Fire Brigades Union

Fire Brigades Union

July 08, 2011 07:39 ET

Fire Crisis-Owners of London and Lincolnshire Fire Engines Will Go Bust on Monday If Takeover Deal Fails

LONDON, ENGLAND--(Marketwire - July 8, 2011) - AssetCo, the owners of London and Lincolnshire's fire engines, will go under on Monday owing a staggering £140million to creditors, unless a take over deal is agreed in the next 48 hours, a registrar's hearing was told on Thursday evening. The Fire Brigades Union warned that fire engines could be seized by creditors and sold off to recover the debts if the company goes under.

AssetCo owns all London fire engines and 50,000 pieces of safety and rescue kit and leases them back to the fire brigade. It does the same in Lincolnshire.

In an extraordinary move in advance of Monday's Companies Court hearing to examine the company being liquidated or going into administration, directors of AssetCo, lawyers, and investment bankers sought to grab £86,000 in fees before the company went bust.

Matthew Parfitt, the lawyer acting for AssetCo, revealed that lawyers and investment bankers working on potential take over bid said they would "down tools" or "down pens" on saving the company unless the Registrar, Mr Briggs, validated fee payments immediately.

He said two directors, Tudor Davies and Tim Barrett, threatened to quit the company today (Friday) unless the court authorised payments of £25,000 for a week's work and up to £1000 for expenses for hotel bills and meals. It was revealed Mr Davies is charging AssetCo £3000 a day for his work and Mr Barrett £2000 a day.

Mr Adam Goodison, acting for creditors Northern Bank, owed over £1.3m, revealed the figures, when he opposed any move to pay out the cash. He speculated whether there was "panic among the professionals working for the company" that had made them seek this order. Other creditors were sitting in the Room 412 at the High Court to observe what was happening to their money.

Mr Briggs described Assetco's submission as "extremely unattractive" and agreed with Mr Goodison that the company was putting "a gun to the head of the court" by threatening to "down tools" unless they received "a substantial amount of cash."

He refused to authorise the payments saying he "hoped the gun will now not go off." Instead he adjourned any decision to Monday's hearing which stopped directors getting preferential treatment.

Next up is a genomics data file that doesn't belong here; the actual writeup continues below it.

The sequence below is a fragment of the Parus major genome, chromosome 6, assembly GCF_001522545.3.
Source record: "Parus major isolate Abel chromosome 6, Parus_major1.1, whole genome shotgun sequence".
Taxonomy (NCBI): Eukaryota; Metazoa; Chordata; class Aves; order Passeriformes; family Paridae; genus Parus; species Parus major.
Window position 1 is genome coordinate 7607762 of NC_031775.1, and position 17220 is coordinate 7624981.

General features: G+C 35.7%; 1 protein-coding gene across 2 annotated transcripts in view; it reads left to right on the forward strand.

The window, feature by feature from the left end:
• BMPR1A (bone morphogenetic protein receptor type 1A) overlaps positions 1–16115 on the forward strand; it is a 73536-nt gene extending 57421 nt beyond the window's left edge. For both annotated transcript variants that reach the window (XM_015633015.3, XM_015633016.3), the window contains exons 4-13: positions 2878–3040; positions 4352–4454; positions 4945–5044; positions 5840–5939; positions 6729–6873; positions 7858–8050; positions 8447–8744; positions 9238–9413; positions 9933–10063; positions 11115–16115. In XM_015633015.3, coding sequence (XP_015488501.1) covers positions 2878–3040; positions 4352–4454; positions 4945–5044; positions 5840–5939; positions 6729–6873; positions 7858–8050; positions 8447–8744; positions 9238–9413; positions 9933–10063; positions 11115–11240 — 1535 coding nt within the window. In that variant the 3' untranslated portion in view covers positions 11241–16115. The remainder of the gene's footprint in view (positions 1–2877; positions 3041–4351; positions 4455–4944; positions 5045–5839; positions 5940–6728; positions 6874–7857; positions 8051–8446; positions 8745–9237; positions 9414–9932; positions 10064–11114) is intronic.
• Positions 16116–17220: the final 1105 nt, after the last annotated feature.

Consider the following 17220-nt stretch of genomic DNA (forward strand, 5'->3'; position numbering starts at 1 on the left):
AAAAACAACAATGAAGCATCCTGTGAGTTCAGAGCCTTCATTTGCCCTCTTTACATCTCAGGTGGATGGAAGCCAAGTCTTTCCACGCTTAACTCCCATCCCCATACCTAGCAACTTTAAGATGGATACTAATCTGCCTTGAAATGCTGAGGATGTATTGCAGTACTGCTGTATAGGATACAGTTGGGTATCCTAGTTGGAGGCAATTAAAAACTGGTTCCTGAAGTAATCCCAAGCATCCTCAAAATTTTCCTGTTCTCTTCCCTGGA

The scale of AssetCo's woes was revealed in a submission from Mr Parfitt acting for the company. They show that on Monday it could go down owing between £117m and £140m.

Among the major new creditors are state owned Halifax Bank of Scotland which is owed £12m and energy company, EDF, which suggests AssetCo may not have paid fuel bills for premises they run in London. Others include FD Direct and the Inland Revenue.

There was one unnamed bidder still said to be in advanced talks. Mr Parfitt said the deal would mean all creditors would be paid in full, all bank loans restructured and the company recapitalised. Mr Briggs queried why in these circumstances the company had not given in confidence details of the bid to the court - which happens in similar cases- so the court could decide itself.

Mr Goodison for Northern Bank detailed the demands for payment. They included a £25,000 flat weekly fee from a foreign investment bank which will get hundreds of thousands of pounds from a success fee if it goes ahead and £36,000 to a firm of solicitors that has drawn up the plan for administration.

Matt Wrack, FBU General Secretary said: "AssetCo is on the verge of collapse. The demands the directors and advisors made to the court beggar belief.

"The London and Lincolnshire fire brigades do not own their fire engines and kit and are in crisis because they privatised all of their operational assets. Both brigades, the Mayor of London and Government have shown extraordinary complacency.

"The entire operational assets of both brigades could be seized by creditors and sold off in full or in part. Neither brigade appears to have any fallback plan of any credibility.

"The foolish decision to privatise all fire engines and kit leaves them sitting on the sidelines with no power over what happens to their critical operational assets.

"What was put before the court is a public scandal and makes clear in whose interest private companies work. Yet the only people making an issue out of it are the firefighters on the ground who do care about what happens and the impact it could have on public safety.

"There must be an end to privatisation in any critical emergency service. You cannot run a fire service alongside the private sector in this way, it's crazy."

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